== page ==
I wonder why it is that you're keeping the dog out of your bedrooms? We encourage Marlowe to sleep downstairs, away from the bedrooms, because his "must bark at every noise" instinct seems to be stronger if he's in or right outside our bedrooms at night. We stopped crating him at night years ago, though. Marlowe also loves coming upstairs with us at naptime and bedtime to put the kids to bed, he's so sweet.

    So nice that you got an older, potty-trained and crate-trained pup! I think adding any dog to a family with three kids is going to be quite an adjustment, though. When we got Marlowe when he was 9 weeks old it definitely seemed like a full time job. I feel like we were able to do it because my husband worked from home and could keep an eye on him.

    You ask about dog toys! I think that depends on August's personality. Marlowe doesn't seem interested in toys if he's by himself. If we have people over he seems to have nervous energy and likes to either rip stuffed toys apart or chew on antlers. (You can buy deer/elk antlers specifically for dogs to chew on - Marlowe seems to like the forked ones best!) And of course he loves to chase balls! Any old tennis ball would do, though he loves ones with squeakers in them...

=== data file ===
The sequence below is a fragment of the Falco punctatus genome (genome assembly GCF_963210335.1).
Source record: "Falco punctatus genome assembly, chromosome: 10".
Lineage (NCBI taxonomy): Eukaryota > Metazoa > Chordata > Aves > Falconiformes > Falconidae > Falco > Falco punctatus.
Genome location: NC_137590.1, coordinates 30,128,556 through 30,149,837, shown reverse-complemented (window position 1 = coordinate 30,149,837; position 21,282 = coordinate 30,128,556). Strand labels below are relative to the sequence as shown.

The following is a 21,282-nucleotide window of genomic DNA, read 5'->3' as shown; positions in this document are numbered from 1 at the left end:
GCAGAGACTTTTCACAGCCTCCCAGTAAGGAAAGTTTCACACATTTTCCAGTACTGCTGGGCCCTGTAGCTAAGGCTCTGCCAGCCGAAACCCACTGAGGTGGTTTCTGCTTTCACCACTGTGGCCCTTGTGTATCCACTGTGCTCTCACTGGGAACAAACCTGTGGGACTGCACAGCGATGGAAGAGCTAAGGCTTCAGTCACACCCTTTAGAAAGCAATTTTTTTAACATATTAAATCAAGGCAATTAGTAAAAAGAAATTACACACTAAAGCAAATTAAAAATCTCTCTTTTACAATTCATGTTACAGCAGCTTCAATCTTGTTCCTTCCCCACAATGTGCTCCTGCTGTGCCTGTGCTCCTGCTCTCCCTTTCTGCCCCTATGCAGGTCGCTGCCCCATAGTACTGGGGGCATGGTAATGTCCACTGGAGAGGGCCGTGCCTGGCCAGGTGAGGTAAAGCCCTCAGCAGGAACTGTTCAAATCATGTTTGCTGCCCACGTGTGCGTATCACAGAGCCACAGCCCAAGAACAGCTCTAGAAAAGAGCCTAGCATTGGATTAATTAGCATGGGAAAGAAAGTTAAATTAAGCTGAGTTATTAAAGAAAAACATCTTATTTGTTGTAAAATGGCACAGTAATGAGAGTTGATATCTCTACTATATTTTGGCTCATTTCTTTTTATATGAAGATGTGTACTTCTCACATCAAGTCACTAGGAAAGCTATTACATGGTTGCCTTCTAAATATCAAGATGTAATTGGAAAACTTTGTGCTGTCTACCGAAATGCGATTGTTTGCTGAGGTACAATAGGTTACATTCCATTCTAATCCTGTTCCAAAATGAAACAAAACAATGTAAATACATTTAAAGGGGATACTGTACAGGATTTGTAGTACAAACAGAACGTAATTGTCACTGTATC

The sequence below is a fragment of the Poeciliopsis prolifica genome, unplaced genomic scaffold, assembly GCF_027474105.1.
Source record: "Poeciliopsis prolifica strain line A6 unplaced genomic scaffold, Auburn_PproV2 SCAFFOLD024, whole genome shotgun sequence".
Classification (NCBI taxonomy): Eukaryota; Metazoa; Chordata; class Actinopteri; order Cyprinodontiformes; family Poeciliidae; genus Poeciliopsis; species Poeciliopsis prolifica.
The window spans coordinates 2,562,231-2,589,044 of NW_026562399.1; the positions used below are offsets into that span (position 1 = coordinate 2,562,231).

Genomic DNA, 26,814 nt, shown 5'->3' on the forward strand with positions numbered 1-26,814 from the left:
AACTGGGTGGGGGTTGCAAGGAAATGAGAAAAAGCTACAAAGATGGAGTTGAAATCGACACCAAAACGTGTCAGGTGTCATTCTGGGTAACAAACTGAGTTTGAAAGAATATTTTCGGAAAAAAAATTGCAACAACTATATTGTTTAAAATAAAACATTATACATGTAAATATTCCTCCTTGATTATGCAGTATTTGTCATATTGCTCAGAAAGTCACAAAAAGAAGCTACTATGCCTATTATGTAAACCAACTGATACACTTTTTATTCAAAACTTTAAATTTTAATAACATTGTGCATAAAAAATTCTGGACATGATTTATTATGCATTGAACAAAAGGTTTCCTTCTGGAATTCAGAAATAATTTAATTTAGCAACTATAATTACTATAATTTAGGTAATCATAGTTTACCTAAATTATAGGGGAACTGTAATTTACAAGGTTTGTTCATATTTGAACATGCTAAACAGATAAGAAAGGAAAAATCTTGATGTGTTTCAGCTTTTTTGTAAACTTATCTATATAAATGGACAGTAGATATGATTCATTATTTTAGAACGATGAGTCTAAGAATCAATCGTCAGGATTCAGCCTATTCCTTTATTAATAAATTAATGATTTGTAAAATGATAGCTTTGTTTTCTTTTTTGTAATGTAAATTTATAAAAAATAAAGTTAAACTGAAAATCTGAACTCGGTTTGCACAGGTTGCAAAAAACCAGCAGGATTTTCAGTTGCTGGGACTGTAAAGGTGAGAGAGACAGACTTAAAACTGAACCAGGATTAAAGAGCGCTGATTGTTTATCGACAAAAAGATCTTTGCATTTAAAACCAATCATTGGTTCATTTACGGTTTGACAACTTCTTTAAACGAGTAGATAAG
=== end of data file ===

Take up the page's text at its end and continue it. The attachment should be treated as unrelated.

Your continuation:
Ok I think I've rambled enough! I'm new to your blog and I'm loving reading about your family and your special needs spotlights! Good luck!

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    1. Thank you for your kind words.

      So we're keeping him out of the bedrooms for now because he tends to grab all the small things on the floor and chew them up. And while he sleeps in the crate right now, I'm thinking that some day when he's a little older I'll be fine with him sleeping on a doggy bed out in the open.

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  2. Anonymous8:43 PM